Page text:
"For the accused in the case to exercise her right to bail, the judge needs to known how much bail has been set. It became a sort of Catch 22. The judge can't issue, there's not enough information," Ressa's lawyer JJ Disini told The Source.

Perete defended the timing of the service of the warrant, saying that it could be served at any time and that "logistical and operational requirements" of the NBI should be considered.

Justice Secretary Menardo Guevarra told CNN Philippines in a text message that Ressa could have avoided being arrested as the information for cyber libel was filed in court nearly two weeks ago. Guevarra said Ressa could have posted bail by then.

Disini said there would not have been a way for them to find out that an information had already been filed and that they were expecting to be given the chance to ask the Justice department to reconsider its indictment of Ressa for cyber libel.


Ressa posted a ₱100,000 bail today and walked free this afternoon.

In finding probable cause to charge Ressa, the Justice department said that while it cannot charge her for the initial publication of the story, it can charge her over the 2014 update of the article.

"Because it constituted a new, somehow article, because of the modification as well as the new republication, then that would qualify now as an offense," Perete said.


Rappler said the NBI had initially junked the cyber libel complaint against Ressa, other executives of the news website and a former staffer, but the Justice department still pursued the case.

The article in question said that businessman Wilfredo Keng lent a vehicle to former Chief Justice Renato Corona and linked him to human trafficking, drug smuggling and other shady dealings.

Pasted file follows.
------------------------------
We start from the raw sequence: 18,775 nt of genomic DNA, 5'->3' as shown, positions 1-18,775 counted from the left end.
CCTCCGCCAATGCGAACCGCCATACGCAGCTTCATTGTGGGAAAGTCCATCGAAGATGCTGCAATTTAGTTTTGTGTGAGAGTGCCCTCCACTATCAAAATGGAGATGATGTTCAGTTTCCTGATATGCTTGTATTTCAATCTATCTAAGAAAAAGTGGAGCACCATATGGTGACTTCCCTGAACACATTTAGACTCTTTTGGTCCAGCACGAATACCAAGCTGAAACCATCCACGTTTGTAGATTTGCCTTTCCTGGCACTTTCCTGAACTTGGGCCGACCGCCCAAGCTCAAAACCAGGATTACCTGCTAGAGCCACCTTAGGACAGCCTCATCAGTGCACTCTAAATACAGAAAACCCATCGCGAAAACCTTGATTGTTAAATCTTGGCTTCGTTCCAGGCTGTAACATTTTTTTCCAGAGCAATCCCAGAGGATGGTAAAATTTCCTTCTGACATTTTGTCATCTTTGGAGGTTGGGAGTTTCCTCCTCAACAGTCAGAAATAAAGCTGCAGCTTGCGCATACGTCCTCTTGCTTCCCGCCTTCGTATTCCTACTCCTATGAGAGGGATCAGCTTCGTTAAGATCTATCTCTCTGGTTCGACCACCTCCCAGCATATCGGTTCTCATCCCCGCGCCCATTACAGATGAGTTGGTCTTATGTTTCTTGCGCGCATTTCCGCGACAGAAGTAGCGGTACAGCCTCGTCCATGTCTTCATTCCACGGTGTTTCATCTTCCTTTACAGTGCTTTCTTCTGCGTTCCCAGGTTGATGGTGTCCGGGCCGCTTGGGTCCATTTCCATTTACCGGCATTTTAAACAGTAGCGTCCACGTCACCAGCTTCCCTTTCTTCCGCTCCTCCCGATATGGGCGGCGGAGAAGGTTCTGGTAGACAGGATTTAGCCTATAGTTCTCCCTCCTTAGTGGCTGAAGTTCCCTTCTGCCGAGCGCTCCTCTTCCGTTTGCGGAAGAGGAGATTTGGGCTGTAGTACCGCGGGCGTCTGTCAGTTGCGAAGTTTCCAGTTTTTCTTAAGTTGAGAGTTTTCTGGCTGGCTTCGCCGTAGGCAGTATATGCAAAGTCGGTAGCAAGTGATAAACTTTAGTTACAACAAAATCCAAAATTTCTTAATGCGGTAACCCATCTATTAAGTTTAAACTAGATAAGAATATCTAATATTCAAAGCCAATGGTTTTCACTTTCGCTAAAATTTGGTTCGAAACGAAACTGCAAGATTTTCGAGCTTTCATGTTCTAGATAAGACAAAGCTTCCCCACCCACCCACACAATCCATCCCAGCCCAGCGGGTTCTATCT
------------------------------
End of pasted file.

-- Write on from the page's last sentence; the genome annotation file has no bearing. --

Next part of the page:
In a statement, Keng said he tried reaching to Rappler to have the article taken down to clear his name. The online news organization supposedly promised to take down the story, but never did.

"Against this kind of limitless harassment and wanton disregard for the rule of law, I was left with no other choice but to file a case and seek protection from our courts," Keng said.

Ressa said this is the sixth active case she is currently facing.

"[I am] aghast ... It's unbelievable that this thing can happen in a democracy," she told reporters at the NBI's headquarters in Manila. "The message is clear: It's an abuse of power. It's weaponization of the law. If they wanted to scare me, this is not the way to scare me. Follow the rule of law."

Ressa, along with other journalists, was named as Time Magazine's Person of the Year in 2018. Others who were cited were slain Washington Post columnist Jamal Khashoggi and detained Reuters correspondents Wa Lone and Kyaw Soe Oo.

She was a longtime CNN bureau chief of Manila and Jakarta before founding Rappler.

The online news site has earned the ire of President Rodrigo Duterte following its publication of reports critical of his administration. He and other government officials have accused it of publishing fake news and of being owned by foreigners.

Rappler's license to do business was cancelled in 2018, after the Securities and Exchange Commission (SEC) found that the Philippine Depositary Receipts (PDRs) it sold to American investment firm Omidyar Network gave it negative control over the news website, in violation of the Constitution.

This finding was affirmed by the Court of Appeals, but sent the case back to the SEC to evaluate the effects of the Omidyar's donation of the PDRs to Rappler staff.

CNN Philippines' Gerg Cahiles and Tristan Nodalo contributed to this report.